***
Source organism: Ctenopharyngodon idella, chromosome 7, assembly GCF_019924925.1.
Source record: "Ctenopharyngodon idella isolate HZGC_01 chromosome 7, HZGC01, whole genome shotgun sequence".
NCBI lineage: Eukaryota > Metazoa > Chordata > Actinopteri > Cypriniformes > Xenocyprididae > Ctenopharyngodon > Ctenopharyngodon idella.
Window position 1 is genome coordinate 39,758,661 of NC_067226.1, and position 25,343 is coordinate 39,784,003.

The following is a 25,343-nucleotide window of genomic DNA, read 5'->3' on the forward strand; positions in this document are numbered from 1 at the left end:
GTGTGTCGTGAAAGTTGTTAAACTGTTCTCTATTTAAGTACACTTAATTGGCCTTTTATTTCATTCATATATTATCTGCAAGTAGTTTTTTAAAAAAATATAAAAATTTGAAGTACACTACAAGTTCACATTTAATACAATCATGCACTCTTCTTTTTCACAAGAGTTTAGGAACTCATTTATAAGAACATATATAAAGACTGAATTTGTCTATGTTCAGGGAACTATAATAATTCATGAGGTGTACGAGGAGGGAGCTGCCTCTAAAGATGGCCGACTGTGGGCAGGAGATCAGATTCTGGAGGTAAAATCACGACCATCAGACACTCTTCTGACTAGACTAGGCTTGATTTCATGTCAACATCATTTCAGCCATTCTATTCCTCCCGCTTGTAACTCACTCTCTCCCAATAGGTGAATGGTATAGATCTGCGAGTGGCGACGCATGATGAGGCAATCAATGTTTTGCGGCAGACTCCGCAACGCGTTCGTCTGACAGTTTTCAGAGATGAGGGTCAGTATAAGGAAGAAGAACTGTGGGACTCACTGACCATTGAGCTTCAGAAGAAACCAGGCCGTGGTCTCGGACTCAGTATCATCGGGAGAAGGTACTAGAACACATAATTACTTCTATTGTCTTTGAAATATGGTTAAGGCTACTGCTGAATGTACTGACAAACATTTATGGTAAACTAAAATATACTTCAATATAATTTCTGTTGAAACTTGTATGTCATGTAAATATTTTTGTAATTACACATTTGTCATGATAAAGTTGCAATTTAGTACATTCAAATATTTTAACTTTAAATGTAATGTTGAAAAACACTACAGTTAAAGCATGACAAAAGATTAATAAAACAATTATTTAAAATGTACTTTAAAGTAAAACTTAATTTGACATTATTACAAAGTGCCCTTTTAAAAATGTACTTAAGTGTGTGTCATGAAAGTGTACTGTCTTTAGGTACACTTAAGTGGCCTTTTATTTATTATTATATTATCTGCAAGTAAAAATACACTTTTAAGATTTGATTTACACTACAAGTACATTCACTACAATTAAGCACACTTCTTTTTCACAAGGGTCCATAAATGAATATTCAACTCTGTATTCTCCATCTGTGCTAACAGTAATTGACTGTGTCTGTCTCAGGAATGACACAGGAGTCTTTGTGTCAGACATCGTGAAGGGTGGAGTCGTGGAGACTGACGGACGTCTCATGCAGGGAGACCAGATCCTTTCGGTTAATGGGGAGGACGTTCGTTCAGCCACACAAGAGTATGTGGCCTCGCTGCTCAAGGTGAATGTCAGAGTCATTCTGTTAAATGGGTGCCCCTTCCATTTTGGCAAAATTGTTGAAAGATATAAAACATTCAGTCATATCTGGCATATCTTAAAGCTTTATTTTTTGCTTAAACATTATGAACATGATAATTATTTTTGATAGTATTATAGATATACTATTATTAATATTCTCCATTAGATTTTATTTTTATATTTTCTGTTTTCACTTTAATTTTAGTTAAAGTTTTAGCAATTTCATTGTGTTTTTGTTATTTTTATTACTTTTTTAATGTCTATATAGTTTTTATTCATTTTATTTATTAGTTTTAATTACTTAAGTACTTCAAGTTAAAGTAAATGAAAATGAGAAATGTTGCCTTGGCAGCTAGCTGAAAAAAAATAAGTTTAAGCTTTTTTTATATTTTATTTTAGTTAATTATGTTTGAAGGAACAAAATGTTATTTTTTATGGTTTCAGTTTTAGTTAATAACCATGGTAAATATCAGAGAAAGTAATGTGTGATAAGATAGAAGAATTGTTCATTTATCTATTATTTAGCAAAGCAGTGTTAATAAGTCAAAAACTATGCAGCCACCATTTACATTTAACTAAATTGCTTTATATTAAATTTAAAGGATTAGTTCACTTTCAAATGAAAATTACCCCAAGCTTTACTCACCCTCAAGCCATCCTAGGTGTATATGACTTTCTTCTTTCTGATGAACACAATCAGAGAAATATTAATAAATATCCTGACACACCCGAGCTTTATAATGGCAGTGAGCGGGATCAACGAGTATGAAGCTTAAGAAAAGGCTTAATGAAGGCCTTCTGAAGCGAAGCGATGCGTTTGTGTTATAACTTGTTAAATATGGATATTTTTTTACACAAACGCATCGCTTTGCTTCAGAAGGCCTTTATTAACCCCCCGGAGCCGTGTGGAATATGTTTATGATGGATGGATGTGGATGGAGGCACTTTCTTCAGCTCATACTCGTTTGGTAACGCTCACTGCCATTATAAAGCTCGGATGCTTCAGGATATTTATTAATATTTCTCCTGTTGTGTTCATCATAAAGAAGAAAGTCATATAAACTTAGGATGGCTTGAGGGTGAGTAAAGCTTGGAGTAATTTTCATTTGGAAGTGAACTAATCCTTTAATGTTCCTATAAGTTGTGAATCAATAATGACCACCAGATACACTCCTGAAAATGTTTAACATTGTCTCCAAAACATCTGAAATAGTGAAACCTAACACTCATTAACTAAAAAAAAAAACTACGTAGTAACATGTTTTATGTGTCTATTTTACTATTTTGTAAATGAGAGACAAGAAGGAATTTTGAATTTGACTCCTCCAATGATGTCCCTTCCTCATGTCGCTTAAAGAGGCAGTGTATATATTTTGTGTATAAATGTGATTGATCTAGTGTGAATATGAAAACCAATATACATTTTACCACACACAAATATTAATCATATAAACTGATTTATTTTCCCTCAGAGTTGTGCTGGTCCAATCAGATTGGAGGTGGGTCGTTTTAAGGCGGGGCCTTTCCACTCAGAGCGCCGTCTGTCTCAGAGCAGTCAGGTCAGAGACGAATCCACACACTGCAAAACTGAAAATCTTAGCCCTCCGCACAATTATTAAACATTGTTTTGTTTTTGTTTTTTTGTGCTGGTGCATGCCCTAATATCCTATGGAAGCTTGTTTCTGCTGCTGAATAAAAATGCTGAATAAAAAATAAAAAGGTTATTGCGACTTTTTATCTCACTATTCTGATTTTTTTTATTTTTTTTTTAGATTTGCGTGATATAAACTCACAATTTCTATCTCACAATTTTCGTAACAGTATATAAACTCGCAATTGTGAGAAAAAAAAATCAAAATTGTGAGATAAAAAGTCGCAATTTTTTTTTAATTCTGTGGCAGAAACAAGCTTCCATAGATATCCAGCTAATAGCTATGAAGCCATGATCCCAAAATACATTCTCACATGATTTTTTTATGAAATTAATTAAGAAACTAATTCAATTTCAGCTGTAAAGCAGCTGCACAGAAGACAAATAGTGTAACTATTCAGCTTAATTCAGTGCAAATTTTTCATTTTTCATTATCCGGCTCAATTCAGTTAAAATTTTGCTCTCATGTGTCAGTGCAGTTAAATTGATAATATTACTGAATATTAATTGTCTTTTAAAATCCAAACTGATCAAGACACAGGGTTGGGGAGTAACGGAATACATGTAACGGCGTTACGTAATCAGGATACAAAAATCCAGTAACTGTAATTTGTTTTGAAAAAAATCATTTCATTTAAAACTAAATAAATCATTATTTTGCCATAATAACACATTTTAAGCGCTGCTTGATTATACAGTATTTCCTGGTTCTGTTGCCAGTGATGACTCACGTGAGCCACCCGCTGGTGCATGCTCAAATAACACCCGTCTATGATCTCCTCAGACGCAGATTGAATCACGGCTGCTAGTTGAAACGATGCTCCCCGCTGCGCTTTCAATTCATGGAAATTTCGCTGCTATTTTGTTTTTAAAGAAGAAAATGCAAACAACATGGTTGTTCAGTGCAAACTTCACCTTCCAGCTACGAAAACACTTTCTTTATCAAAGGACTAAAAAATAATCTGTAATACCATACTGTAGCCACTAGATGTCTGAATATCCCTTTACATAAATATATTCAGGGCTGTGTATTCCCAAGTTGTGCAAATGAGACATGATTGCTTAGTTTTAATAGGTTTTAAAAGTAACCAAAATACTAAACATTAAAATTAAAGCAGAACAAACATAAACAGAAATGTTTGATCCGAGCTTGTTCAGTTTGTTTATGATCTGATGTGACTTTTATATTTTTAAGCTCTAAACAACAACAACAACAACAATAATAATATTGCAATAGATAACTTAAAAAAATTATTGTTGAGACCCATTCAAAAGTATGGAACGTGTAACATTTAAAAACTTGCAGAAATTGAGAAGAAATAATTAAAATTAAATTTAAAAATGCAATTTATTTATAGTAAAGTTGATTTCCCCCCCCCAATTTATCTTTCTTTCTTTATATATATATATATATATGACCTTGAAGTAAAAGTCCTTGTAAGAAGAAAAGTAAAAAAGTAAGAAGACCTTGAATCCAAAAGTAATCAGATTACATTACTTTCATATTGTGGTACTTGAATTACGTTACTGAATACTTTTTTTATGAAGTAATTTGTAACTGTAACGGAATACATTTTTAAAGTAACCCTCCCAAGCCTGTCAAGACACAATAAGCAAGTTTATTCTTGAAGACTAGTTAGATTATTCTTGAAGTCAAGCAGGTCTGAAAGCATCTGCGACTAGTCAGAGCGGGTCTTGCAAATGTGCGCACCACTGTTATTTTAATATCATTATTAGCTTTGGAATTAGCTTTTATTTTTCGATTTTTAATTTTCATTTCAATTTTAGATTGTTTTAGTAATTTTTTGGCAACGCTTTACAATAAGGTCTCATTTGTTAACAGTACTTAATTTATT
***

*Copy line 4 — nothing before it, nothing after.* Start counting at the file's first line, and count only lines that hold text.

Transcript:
Window position 1 is genome coordinate 39,758,661 of NC_067226.1, and position 25,343 is coordinate 39,784,003.